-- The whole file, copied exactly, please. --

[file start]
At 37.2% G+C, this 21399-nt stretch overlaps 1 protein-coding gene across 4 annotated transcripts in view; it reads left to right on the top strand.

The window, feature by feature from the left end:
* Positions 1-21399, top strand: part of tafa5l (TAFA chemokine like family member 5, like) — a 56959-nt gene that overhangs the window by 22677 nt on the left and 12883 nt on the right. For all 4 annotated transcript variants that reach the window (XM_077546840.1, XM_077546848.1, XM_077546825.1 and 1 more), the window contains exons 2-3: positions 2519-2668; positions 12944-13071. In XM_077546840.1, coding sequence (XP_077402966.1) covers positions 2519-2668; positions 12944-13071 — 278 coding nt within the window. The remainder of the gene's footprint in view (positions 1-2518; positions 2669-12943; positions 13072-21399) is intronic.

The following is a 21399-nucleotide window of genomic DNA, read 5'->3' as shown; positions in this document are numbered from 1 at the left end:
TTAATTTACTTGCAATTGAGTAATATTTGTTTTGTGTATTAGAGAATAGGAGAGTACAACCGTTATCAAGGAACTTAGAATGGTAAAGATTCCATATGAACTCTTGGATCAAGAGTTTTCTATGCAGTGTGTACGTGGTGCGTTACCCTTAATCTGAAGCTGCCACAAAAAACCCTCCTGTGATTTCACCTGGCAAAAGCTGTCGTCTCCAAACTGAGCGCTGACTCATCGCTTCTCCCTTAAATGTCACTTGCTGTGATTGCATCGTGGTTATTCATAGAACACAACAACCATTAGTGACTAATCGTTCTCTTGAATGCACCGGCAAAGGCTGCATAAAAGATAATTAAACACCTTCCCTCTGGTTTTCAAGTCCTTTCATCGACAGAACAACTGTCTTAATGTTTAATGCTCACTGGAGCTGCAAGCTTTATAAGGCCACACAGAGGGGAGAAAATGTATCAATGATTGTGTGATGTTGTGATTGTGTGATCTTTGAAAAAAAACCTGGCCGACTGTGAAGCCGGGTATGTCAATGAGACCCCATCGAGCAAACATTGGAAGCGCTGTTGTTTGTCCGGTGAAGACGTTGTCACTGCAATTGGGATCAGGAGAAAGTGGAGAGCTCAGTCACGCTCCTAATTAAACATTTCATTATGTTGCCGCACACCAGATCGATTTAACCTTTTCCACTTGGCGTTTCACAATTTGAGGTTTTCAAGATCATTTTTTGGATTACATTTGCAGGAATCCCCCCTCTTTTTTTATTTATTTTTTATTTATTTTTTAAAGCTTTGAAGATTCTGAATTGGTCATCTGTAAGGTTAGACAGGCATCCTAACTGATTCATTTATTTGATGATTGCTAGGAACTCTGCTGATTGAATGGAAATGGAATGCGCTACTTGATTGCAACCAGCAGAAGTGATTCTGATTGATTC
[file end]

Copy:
At 37.2% G+C, this 21399-nt stretch overlaps 1 protein-coding gene across 4 annotated transcripts in view; it reads left to right on the top strand.

The window, feature by feature from the left end:
* Positions 1-21399, top strand: part of tafa5l (TAFA chemokine like family member 5, like) — a 56959-nt gene that overhangs the window by 22677 nt on the left and 12883 nt on the right. For all 4 annotated transcript variants that reach the window (XM_077546840.1, XM_077546848.1, XM_077546825.1 and 1 more), the window contains exons 2-3: positions 2519-2668; positions 12944-13071. In XM_077546840.1, coding sequence (XP_077402966.1) covers positions 2519-2668; positions 12944-13071 — 278 coding nt within the window. The remainder of the gene's footprint in view (positions 1-2518; positions 2669-12943; positions 13072-21399) is intronic.

The following is a 21399-nucleotide window of genomic DNA, read 5'->3' as shown; positions in this document are numbered from 1 at the left end:
TTAATTTACTTGCAATTGAGTAATATTTGTTTTGTGTATTAGAGAATAGGAGAGTACAACCGTTATCAAGGAACTTAGAATGGTAAAGATTCCATATGAACTCTTGGATCAAGAGTTTTCTATGCAGTGTGTACGTGGTGCGTTACCCTTAATCTGAAGCTGCCACAAAAAACCCTCCTGTGATTTCACCTGGCAAAAGCTGTCGTCTCCAAACTGAGCGCTGACTCATCGCTTCTCCCTTAAATGTCACTTGCTGTGATTGCATCGTGGTTATTCATAGAACACAACAACCATTAGTGACTAATCGTTCTCTTGAATGCACCGGCAAAGGCTGCATAAAAGATAATTAAACACCTTCCCTCTGGTTTTCAAGTCCTTTCATCGACAGAACAACTGTCTTAATGTTTAATGCTCACTGGAGCTGCAAGCTTTATAAGGCCACACAGAGGGGAGAAAATGTATCAATGATTGTGTGATGTTGTGATTGTGTGATCTTTGAAAAAAAACCTGGCCGACTGTGAAGCCGGGTATGTCAATGAGACCCCATCGAGCAAACATTGGAAGCGCTGTTGTTTGTCCGGTGAAGACGTTGTCACTGCAATTGGGATCAGGAGAAAGTGGAGAGCTCAGTCACGCTCCTAATTAAACATTTCATTATGTTGCCGCACACCAGATCGATTTAACCTTTTCCACTTGGCGTTTCACAATTTGAGGTTTTCAAGATCATTTTTTGGATTACATTTGCAGGAATCCCCCCTCTTTTTTTATTTATTTTTTATTTATTTTTTAAAGCTTTGAAGATTCTGAATTGGTCATCTGTAAGGTTAGACAGGCATCCTAACTGATTCATTTATTTGATGATTGCTAGGAACTCTGCTGATTGAATGGAAATGGAATGCGCTACTTGATTGCAACCAGCAGAAGTGATTCTGATTGATTC